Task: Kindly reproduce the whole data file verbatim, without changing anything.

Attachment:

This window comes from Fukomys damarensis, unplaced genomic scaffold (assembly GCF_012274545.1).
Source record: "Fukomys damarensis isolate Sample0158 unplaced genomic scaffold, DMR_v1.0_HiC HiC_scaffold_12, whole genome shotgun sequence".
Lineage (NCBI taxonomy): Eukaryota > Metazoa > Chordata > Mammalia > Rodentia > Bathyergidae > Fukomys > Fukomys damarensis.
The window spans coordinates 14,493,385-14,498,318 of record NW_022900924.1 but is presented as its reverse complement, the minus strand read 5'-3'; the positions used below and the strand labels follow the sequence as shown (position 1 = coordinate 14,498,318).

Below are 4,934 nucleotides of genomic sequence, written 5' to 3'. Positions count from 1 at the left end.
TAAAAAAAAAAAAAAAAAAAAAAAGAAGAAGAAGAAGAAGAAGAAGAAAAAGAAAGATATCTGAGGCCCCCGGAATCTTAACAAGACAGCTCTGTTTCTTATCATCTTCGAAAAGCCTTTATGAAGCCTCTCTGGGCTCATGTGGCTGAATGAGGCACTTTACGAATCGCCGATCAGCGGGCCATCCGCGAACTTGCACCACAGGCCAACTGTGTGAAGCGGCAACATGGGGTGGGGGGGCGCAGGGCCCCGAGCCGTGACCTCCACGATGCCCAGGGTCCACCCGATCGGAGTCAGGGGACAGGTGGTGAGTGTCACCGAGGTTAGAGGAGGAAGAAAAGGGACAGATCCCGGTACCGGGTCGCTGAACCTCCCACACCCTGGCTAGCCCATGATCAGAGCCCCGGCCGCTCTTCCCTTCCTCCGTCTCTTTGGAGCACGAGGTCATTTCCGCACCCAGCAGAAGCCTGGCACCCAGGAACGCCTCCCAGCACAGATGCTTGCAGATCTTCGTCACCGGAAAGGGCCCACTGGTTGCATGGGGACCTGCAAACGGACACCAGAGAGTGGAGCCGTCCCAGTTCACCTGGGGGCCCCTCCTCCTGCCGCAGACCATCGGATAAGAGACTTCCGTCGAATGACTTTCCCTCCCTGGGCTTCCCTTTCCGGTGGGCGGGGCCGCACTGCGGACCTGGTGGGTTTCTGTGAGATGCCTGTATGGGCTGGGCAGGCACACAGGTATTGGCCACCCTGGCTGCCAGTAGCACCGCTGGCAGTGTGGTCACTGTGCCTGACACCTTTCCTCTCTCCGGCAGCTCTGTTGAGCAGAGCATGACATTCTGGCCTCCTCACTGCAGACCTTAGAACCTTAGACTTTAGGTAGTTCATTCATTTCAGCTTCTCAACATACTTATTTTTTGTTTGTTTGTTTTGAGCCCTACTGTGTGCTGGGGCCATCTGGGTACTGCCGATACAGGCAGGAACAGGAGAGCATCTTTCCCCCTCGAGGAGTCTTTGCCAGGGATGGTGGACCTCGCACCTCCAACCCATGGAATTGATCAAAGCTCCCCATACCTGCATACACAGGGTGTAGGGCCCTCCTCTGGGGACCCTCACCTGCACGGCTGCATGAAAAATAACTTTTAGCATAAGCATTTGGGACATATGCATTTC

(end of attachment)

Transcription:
This window comes from Fukomys damarensis, unplaced genomic scaffold (assembly GCF_012274545.1).
Source record: "Fukomys damarensis isolate Sample0158 unplaced genomic scaffold, DMR_v1.0_HiC HiC_scaffold_12, whole genome shotgun sequence".
Lineage (NCBI taxonomy): Eukaryota > Metazoa > Chordata > Mammalia > Rodentia > Bathyergidae > Fukomys > Fukomys damarensis.
The window spans coordinates 14,493,385-14,498,318 of record NW_022900924.1 but is presented as its reverse complement, the minus strand read 5'-3'; the positions used below and the strand labels follow the sequence as shown (position 1 = coordinate 14,498,318).

Below are 4,934 nucleotides of genomic sequence, written 5' to 3'. Positions count from 1 at the left end.
TAAAAAAAAAAAAAAAAAAAAAAAGAAGAAGAAGAAGAAGAAGAAGAAAAAGAAAGATATCTGAGGCCCCCGGAATCTTAACAAGACAGCTCTGTTTCTTATCATCTTCGAAAAGCCTTTATGAAGCCTCTCTGGGCTCATGTGGCTGAATGAGGCACTTTACGAATCGCCGATCAGCGGGCCATCCGCGAACTTGCACCACAGGCCAACTGTGTGAAGCGGCAACATGGGGTGGGGGGGCGCAGGGCCCCGAGCCGTGACCTCCACGATGCCCAGGGTCCACCCGATCGGAGTCAGGGGACAGGTGGTGAGTGTCACCGAGGTTAGAGGAGGAAGAAAAGGGACAGATCCCGGTACCGGGTCGCTGAACCTCCCACACCCTGGCTAGCCCATGATCAGAGCCCCGGCCGCTCTTCCCTTCCTCCGTCTCTTTGGAGCACGAGGTCATTTCCGCACCCAGCAGAAGCCTGGCACCCAGGAACGCCTCCCAGCACAGATGCTTGCAGATCTTCGTCACCGGAAAGGGCCCACTGGTTGCATGGGGACCTGCAAACGGACACCAGAGAGTGGAGCCGTCCCAGTTCACCTGGGGGCCCCTCCTCCTGCCGCAGACCATCGGATAAGAGACTTCCGTCGAATGACTTTCCCTCCCTGGGCTTCCCTTTCCGGTGGGCGGGGCCGCACTGCGGACCTGGTGGGTTTCTGTGAGATGCCTGTATGGGCTGGGCAGGCACACAGGTATTGGCCACCCTGGCTGCCAGTAGCACCGCTGGCAGTGTGGTCACTGTGCCTGACACCTTTCCTCTCTCCGGCAGCTCTGTTGAGCAGAGCATGACATTCTGGCCTCCTCACTGCAGACCTTAGAACCTTAGACTTTAGGTAGTTCATTCATTTCAGCTTCTCAACATACTTATTTTTTGTTTGTTTGTTTTGAGCCCTACTGTGTGCTGGGGCCATCTGGGTACTGCCGATACAGGCAGGAACAGGAGAGCATCTTTCCCCCTCGAGGAGTCTTTGCCAGGGATGGTGGACCTCGCACCTCCAACCCATGGAATTGATCAAAGCTCCCCATACCTGCATACACAGGGTGTAGGGCCCTCCTCTGGGGACCCTCACCTGCACGGCTGCATGAAAAATAACTTTTAGCATAAGCATTTGGGACATATGCATTTC